I love tiny apps for the simple reason that they do the things shown on the tin. I imagine designing for a tiny app can be difficult to design and even harder to maintain. You'll need to make sure any new idea fits within the existing framework of the app, prevent a bloated value offering etc. While this can be a rigid process, the constraint of tiny apps is what makes them great in the first place, as they often own the thing they're set out to do.
Next to being small in scope, most tiny apps are also small in the real estate they take up on the screen. For instance, WeTransfer's Mac app creates a transfer instantly when you drag in a file. Its simplicity made it my favourite product to work on at WeTransfer.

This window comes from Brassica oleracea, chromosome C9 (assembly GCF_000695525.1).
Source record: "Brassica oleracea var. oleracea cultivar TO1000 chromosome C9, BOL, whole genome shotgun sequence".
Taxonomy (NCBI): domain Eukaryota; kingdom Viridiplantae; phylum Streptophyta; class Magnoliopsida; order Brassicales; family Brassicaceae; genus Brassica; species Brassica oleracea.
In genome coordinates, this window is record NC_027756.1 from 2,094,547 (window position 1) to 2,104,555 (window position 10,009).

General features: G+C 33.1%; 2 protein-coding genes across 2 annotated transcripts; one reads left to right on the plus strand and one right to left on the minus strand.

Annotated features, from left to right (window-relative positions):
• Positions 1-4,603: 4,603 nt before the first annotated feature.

Being tiny also comes with some psychological advantages: it looks simple so you don't expect much from it, or as John Maeda would frame it: 'simplicity is about the unexpected pleasure derived from what is likely to be insignificant and would otherwise go unnoticed.' Since the stakes of tiny apps are often low, it's easy to surpass them. At the same time, when a tiny app messes up, its users are generally more forgiving too: it's a win-win.
I'm leaving you with some of my favourite tiny apps, some which I became reliant on in my day-to-day.